By JAMAL THALJI, Times Staff Writer
© St. Petersburg Times
published December 31, 2001
TAMPA -- When South Carolina made its first bowl appearance in five years in last season's Outback Bowl, all eyes were on coach Lou Holtz.
Holtz said his players, all lacking bowl experience, looked to him for guidance and direction.
Now, he said, they're looking to themselves.
"I'm not the leader of this team anymore," he said. "I'm still the one in authority, but the leaders of this team are our seniors. They resolve a lot of problems before they happen.
"A year ago, everybody sort of sat around and waited to see what I was going to do, but now they've been there, they know how we do things. They talk to the younger players about what needs to be done."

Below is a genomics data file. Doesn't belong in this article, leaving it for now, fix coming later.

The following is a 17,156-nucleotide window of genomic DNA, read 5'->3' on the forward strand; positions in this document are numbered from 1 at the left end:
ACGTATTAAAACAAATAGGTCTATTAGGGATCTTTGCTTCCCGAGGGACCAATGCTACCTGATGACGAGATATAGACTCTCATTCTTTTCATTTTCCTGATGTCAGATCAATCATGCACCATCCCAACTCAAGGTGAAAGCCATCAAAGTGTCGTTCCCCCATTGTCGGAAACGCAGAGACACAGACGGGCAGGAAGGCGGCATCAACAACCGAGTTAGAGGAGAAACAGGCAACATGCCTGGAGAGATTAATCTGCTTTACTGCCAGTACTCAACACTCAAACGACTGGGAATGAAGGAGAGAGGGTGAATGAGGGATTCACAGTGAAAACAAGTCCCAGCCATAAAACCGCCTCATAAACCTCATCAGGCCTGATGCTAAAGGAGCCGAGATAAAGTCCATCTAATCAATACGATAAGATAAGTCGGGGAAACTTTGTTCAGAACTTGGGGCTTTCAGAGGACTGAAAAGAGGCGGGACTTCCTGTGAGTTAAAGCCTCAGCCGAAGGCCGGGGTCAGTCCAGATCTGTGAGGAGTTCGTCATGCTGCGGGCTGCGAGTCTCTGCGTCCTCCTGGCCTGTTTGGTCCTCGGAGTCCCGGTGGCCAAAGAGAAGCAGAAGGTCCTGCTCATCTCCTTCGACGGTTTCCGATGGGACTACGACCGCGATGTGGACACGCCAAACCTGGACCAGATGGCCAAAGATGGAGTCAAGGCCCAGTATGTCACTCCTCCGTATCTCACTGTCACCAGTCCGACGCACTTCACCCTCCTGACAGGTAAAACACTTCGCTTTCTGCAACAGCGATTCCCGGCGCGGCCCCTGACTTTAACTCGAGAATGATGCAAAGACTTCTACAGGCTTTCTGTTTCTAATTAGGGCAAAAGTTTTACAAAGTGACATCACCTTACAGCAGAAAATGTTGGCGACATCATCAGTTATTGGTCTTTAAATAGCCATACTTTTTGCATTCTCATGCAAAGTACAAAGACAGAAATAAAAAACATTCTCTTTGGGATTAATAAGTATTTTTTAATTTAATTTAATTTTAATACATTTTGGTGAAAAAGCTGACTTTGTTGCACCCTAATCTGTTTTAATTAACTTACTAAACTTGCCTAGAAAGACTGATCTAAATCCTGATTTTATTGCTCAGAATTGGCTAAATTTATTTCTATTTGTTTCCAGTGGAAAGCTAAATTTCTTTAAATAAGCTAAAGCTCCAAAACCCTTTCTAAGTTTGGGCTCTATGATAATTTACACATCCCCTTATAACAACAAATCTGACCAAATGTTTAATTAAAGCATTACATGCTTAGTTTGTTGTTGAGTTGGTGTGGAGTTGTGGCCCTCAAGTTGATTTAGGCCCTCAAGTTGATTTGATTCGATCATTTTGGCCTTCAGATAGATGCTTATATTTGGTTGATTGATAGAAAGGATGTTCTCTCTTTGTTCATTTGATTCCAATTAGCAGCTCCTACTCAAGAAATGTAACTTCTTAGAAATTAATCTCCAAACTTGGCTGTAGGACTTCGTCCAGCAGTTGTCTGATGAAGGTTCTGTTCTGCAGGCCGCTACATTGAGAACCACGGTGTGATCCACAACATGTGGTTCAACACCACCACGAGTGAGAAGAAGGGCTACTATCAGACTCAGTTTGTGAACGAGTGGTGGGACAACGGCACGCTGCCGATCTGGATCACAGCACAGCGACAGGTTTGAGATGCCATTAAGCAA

That has started to rub off on the underclassmen, to Holtz's great pleasure.
"To watch freshmen become unselfish and part of the team and watch their work habits develop, it's like night and day," he said. "When I say I'm not the leader anymore, I mean it. Our seniors have taken over the leadership and hopefully the juniors are learning."
NO PROBLEM: Holtz said there have been no behavioral problems with his players.
"This has been the easiest team I've ever worked with," he said. "If I coached a group of retired priests, I'd have a more difficult time than what I've had with this group."
Last season's most infamous disciplinary infraction came when several players did not wear ties to a Broadway show as required by Holtz. They ran sprints after practice.
Last week, Holtz said that if any players missed curfew, the media would know about it because he would announced their dismissals from the team.
Then Holtz joked: "When you make curfew six in the morning you don't get a lot of violations."